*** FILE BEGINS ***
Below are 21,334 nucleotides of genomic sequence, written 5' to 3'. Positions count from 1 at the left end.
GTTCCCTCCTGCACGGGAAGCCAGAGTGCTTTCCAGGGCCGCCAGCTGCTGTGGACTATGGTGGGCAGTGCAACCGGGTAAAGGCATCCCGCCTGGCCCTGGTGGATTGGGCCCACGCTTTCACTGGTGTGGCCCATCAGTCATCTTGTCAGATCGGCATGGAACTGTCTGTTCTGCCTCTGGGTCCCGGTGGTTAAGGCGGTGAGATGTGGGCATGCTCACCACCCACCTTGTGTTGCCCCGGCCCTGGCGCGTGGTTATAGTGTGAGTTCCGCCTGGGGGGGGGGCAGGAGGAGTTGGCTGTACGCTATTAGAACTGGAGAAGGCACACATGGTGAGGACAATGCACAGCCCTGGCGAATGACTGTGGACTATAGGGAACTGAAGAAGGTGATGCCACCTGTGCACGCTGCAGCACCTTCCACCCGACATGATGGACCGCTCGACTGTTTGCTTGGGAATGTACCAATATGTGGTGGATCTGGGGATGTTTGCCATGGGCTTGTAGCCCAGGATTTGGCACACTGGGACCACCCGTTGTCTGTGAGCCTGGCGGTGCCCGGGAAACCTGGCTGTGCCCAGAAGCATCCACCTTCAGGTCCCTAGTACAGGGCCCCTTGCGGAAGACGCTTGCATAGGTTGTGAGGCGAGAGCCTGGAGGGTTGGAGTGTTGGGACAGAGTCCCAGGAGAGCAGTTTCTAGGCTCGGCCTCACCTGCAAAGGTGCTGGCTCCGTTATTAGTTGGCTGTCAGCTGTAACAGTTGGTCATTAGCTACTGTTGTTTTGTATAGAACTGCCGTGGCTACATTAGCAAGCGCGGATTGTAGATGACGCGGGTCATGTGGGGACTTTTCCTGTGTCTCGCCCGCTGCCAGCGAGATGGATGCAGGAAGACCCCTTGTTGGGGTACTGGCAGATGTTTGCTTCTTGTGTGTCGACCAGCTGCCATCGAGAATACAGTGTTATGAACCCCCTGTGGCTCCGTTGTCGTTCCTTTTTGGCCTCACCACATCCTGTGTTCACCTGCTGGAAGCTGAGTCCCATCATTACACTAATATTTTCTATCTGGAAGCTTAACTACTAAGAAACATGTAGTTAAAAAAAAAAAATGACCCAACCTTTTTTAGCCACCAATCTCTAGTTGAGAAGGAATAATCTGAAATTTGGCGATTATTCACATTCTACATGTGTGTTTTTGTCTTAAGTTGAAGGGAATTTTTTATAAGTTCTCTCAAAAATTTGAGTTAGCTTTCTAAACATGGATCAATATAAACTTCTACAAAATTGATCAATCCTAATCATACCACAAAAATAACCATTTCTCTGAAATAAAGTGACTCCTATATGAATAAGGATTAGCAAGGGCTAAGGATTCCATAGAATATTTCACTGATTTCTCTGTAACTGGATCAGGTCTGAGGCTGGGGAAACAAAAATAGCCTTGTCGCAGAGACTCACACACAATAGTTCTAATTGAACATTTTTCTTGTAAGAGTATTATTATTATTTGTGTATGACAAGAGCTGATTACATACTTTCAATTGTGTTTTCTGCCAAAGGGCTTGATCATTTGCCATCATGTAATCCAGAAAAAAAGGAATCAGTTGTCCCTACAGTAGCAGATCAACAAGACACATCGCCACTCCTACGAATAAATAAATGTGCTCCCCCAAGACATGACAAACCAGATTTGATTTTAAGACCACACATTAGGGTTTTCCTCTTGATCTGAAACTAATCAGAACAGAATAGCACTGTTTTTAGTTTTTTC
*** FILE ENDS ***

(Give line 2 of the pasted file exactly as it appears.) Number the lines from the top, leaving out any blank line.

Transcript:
GTTCCCTCCTGCACGGGAAGCCAGAGTGCTTTCCAGGGCCGCCAGCTGCTGTGGACTATGGTGGGCAGTGCAACCGGGTAAAGGCATCCCGCCTGGCCCTGGTGGATTGGGCCCACGCTTTCACTGGTGTGGCCCATCAGTCATCTTGTCAGATCGGCATGGAACTGTCTGTTCTGCCTCTGGGTCCCGGTGGTTAAGGCGGTGAGATGTGGGCATGCTCACCACCCACCTTGTGTTGCCCCGGCCCTGGCGCGTGGTTATAGTGTGAGTTCCGCCTGGGGGGGGGGCAGGAGGAGTTGGCTGTACGCTATTAGAACTGGAGAAGGCACACATGGTGAGGACAATGCACAGCCCTGGCGAATGACTGTGGACTATAGGGAACTGAAGAAGGTGATGCCACCTGTGCACGCTGCAGCACCTTCCACCCGACATGATGGACCGCTCGACTGTTTGCTTGGGAATGTACCAATATGTGGTGGATCTGGGGATGTTTGCCATGGGCTTGTAGCCCAGGATTTGGCACACTGGGACCACCCGTTGTCTGTGAGCCTGGCGGTGCCCGGGAAACCTGGCTGTGCCCAGAAGCATCCACCTTCAGGTCCCTAGTACAGGGCCCCTTGCGGAAGACGCTTGCATAGGTTGTGAGGCGAGAGCCTGGAGGGTTGGAGTGTTGGGACAGAGTCCCAGGAGAGCAGTTTCTAGGCTCGGCCTCACCTGCAAAGGTGCTGGCTCCGTTATTAGTTGGCTGTCAGCTGTAACAGTTGGTCATTAGCTACTGTTGTTTTGTATAGAACTGCCGTGGCTACATTAGCAAGCGCGGATTGTAGATGACGCGGGTCATGTGGGGACTTTTCCTGTGTCTCGCCCGCTGCCAGCGAGATGGATGCAGGAAGACCCCTTGTTGGGGTACTGGCAGATGTTTGCTTCTTGTGTGTCGACCAGCTGCCATCGAGAATACAGTGTTATGAACCCCCTGTGGCTCCGTTGTCGTTCCTTTTTGGCCTCACCACATCCTGTGTTCACCTGCTGGAAGCTGAGTCCCATCATTACACTAATATTTTCTATCTGGAAGCTTAACTACTAAGAAACATGTAGTTAAAAAAAAAAAATGACCCAACCTTTTTTAGCCACCAATCTCTAGTTGAGAAGGAATAATCTGAAATTTGGCGATTATTCACATTCTACATGTGTGTTTTTGTCTTAAGTTGAAGGGAATTTTTTATAAGTTCTCTCAAAAATTTGAGTTAGCTTTCTAAACATGGATCAATATAAACTTCTACAAAATTGATCAATCCTAATCATACCACAAAAATAACCATTTCTCTGAAATAAAGTGACTCCTATATGAATAAGGATTAGCAAGGGCTAAGGATTCCATAGAATATTTCACTGATTTCTCTGTAACTGGATCAGGTCTGAGGCTGGGGAAACAAAAATAGCCTTGTCGCAGAGACTCACACACAATAGTTCTAATTGAACATTTTTCTTGTAAGAGTATTATTATTATTTGTGTATGACAAGAGCTGATTACATACTTTCAATTGTGTTTTCTGCCAAAGGGCTTGATCATTTGCCATCATGTAATCCAGAAAAAAAGGAATCAGTTGTCCCTACAGTAGCAGATCAACAAGACACATCGCCACTCCTACGAATAAATAAATGTGCTCCCCCAAGACATGACAAACCAGATTTGATTTTAAGACCACACATTAGGGTTTTCCTCTTGATCTGAAACTAATCAGAACAGAATAGCACTGTTTTTAGTTTTTTC